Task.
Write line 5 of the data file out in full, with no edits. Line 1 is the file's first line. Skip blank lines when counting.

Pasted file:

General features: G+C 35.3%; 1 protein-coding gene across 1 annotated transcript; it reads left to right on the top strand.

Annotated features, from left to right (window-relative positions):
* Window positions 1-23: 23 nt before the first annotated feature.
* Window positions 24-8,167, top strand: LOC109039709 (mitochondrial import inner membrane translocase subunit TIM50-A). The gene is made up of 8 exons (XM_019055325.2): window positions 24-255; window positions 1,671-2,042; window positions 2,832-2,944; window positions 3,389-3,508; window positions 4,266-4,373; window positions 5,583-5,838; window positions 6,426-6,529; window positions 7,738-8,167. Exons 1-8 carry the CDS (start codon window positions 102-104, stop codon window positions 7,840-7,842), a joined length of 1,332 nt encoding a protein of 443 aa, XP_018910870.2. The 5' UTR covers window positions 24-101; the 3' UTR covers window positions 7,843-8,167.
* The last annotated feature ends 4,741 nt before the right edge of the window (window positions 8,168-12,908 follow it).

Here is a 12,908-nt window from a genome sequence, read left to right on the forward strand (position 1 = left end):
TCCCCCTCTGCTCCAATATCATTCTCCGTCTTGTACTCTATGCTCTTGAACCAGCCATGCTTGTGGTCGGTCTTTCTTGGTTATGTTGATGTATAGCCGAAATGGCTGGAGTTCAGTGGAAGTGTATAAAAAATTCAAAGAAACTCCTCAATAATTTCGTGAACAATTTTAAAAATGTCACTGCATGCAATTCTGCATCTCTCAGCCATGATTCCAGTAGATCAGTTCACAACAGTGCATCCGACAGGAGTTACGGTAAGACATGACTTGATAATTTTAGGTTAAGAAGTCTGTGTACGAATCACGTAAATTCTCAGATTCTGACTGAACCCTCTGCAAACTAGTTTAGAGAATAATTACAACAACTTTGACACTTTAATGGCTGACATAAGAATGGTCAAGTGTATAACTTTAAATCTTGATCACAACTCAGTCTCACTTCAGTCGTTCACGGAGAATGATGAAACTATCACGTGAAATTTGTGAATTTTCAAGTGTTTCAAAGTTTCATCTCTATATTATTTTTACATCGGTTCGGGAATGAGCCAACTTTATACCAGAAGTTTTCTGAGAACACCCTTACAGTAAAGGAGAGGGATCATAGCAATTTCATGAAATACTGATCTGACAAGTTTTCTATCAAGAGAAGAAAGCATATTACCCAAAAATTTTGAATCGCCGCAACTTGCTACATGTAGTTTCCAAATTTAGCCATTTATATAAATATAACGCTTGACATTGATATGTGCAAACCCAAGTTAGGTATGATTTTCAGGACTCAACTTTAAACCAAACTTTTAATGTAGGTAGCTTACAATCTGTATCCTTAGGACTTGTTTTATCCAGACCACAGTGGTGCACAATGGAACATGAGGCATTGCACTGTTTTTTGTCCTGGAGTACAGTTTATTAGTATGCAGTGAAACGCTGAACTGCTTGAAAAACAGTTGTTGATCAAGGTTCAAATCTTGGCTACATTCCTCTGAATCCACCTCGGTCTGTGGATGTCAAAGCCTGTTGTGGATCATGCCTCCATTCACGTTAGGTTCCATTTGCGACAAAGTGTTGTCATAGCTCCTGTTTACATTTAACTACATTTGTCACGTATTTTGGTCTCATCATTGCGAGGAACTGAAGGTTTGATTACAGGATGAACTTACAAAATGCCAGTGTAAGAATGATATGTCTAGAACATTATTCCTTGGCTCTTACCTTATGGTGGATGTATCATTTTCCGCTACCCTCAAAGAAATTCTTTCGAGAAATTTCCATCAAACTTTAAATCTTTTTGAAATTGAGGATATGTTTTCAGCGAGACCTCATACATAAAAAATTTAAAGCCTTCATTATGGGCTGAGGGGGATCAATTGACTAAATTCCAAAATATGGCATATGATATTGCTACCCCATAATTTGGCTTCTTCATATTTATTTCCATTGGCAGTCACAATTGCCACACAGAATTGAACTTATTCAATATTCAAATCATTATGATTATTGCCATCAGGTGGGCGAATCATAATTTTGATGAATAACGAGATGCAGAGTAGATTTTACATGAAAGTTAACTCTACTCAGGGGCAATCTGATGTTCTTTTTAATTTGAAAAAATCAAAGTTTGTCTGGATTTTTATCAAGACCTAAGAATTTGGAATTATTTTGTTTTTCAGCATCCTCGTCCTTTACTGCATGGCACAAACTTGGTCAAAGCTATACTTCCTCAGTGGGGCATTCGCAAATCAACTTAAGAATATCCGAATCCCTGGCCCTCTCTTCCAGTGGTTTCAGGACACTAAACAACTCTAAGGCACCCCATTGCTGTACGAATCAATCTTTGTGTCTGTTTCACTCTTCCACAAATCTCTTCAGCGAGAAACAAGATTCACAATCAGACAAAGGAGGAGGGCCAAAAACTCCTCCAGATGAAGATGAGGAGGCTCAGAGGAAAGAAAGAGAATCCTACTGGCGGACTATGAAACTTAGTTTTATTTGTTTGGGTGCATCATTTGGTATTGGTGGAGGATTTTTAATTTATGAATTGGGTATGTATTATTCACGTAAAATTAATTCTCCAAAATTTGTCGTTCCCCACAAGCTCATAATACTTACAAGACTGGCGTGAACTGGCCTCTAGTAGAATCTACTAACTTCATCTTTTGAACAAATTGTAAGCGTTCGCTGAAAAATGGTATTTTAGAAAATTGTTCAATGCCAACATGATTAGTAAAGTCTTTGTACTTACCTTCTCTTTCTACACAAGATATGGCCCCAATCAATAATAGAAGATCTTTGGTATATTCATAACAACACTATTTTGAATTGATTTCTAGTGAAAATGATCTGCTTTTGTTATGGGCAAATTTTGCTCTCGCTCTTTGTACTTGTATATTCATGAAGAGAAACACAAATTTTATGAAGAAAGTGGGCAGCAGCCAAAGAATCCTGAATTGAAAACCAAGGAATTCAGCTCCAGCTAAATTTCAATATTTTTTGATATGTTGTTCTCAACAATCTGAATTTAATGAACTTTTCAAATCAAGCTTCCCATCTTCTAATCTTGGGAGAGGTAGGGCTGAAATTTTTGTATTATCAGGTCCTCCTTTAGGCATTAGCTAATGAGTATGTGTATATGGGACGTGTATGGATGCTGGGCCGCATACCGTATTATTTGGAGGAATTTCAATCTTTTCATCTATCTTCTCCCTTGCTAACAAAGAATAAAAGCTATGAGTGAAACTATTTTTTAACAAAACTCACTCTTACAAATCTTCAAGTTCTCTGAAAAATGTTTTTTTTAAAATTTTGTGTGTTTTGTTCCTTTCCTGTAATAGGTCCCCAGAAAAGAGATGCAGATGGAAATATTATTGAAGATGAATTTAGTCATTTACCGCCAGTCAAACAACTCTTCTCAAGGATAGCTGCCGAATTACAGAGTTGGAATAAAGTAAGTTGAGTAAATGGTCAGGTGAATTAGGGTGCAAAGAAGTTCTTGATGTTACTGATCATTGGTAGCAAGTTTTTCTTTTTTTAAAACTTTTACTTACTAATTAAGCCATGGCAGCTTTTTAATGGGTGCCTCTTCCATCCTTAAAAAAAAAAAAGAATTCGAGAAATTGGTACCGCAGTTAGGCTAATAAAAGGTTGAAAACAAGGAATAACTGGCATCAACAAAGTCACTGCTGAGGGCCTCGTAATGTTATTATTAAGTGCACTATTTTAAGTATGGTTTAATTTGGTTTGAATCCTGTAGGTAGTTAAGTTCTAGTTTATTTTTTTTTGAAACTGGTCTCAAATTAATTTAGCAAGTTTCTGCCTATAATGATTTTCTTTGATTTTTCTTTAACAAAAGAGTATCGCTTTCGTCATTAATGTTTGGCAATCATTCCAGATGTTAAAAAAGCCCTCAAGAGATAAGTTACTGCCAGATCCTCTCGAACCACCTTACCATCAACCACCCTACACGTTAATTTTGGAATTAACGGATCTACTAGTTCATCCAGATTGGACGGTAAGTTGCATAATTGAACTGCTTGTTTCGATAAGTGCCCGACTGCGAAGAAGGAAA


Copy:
* The last annotated feature ends 4,741 nt before the right edge of the window (window positions 8,168-12,908 follow it).